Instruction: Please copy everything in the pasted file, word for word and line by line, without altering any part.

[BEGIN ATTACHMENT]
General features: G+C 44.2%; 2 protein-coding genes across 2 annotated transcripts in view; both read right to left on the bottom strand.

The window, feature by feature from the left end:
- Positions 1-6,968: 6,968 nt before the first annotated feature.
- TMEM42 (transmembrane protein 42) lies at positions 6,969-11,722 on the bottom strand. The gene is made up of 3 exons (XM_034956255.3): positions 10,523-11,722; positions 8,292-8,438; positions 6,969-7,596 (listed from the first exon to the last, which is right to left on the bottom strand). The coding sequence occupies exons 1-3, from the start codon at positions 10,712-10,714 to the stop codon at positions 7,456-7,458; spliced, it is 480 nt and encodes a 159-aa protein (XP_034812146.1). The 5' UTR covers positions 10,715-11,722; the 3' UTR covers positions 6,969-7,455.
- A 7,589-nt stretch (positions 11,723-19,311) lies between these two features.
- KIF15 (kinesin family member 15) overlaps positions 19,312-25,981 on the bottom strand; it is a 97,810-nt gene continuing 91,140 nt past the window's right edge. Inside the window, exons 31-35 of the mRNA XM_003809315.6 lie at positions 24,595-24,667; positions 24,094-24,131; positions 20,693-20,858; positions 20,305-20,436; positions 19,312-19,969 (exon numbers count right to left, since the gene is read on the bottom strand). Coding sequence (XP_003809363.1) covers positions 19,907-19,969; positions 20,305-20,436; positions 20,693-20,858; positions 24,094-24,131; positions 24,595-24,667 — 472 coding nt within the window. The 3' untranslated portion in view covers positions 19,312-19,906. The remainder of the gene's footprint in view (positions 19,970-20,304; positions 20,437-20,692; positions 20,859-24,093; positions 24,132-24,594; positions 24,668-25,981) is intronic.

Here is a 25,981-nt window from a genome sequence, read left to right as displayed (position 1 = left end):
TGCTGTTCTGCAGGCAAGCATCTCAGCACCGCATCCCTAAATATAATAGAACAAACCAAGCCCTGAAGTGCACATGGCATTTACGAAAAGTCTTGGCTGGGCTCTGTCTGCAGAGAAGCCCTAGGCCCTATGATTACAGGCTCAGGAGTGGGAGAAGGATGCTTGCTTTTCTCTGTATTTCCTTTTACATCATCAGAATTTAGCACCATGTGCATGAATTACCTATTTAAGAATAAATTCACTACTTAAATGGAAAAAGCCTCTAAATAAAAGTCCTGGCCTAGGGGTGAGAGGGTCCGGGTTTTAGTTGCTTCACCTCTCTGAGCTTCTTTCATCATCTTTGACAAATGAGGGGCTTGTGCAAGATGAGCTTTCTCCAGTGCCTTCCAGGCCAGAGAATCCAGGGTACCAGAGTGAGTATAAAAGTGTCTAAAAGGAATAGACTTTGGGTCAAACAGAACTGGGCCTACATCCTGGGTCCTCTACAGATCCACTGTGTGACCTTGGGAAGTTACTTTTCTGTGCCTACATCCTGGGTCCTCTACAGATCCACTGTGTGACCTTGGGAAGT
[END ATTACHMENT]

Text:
General features: G+C 44.2%; 2 protein-coding genes across 2 annotated transcripts in view; both read right to left on the bottom strand.

The window, feature by feature from the left end:
- Positions 1-6,968: 6,968 nt before the first annotated feature.
- TMEM42 (transmembrane protein 42) lies at positions 6,969-11,722 on the bottom strand. The gene is made up of 3 exons (XM_034956255.3): positions 10,523-11,722; positions 8,292-8,438; positions 6,969-7,596 (listed from the first exon to the last, which is right to left on the bottom strand). The coding sequence occupies exons 1-3, from the start codon at positions 10,712-10,714 to the stop codon at positions 7,456-7,458; spliced, it is 480 nt and encodes a 159-aa protein (XP_034812146.1). The 5' UTR covers positions 10,715-11,722; the 3' UTR covers positions 6,969-7,455.
- A 7,589-nt stretch (positions 11,723-19,311) lies between these two features.
- KIF15 (kinesin family member 15) overlaps positions 19,312-25,981 on the bottom strand; it is a 97,810-nt gene continuing 91,140 nt past the window's right edge. Inside the window, exons 31-35 of the mRNA XM_003809315.6 lie at positions 24,595-24,667; positions 24,094-24,131; positions 20,693-20,858; positions 20,305-20,436; positions 19,312-19,969 (exon numbers count right to left, since the gene is read on the bottom strand). Coding sequence (XP_003809363.1) covers positions 19,907-19,969; positions 20,305-20,436; positions 20,693-20,858; positions 24,094-24,131; positions 24,595-24,667 — 472 coding nt within the window. The 3' untranslated portion in view covers positions 19,312-19,906. The remainder of the gene's footprint in view (positions 19,970-20,304; positions 20,437-20,692; positions 20,859-24,093; positions 24,132-24,594; positions 24,668-25,981) is intronic.

Here is a 25,981-nt window from a genome sequence, read left to right as displayed (position 1 = left end):
TGCTGTTCTGCAGGCAAGCATCTCAGCACCGCATCCCTAAATATAATAGAACAAACCAAGCCCTGAAGTGCACATGGCATTTACGAAAAGTCTTGGCTGGGCTCTGTCTGCAGAGAAGCCCTAGGCCCTATGATTACAGGCTCAGGAGTGGGAGAAGGATGCTTGCTTTTCTCTGTATTTCCTTTTACATCATCAGAATTTAGCACCATGTGCATGAATTACCTATTTAAGAATAAATTCACTACTTAAATGGAAAAAGCCTCTAAATAAAAGTCCTGGCCTAGGGGTGAGAGGGTCCGGGTTTTAGTTGCTTCACCTCTCTGAGCTTCTTTCATCATCTTTGACAAATGAGGGGCTTGTGCAAGATGAGCTTTCTCCAGTGCCTTCCAGGCCAGAGAATCCAGGGTACCAGAGTGAGTATAAAAGTGTCTAAAAGGAATAGACTTTGGGTCAAACAGAACTGGGCCTACATCCTGGGTCCTCTACAGATCCACTGTGTGACCTTGGGAAGTTACTTTTCTGTGCCTACATCCTGGGTCCTCTACAGATCCACTGTGTGACCTTGGGAAGT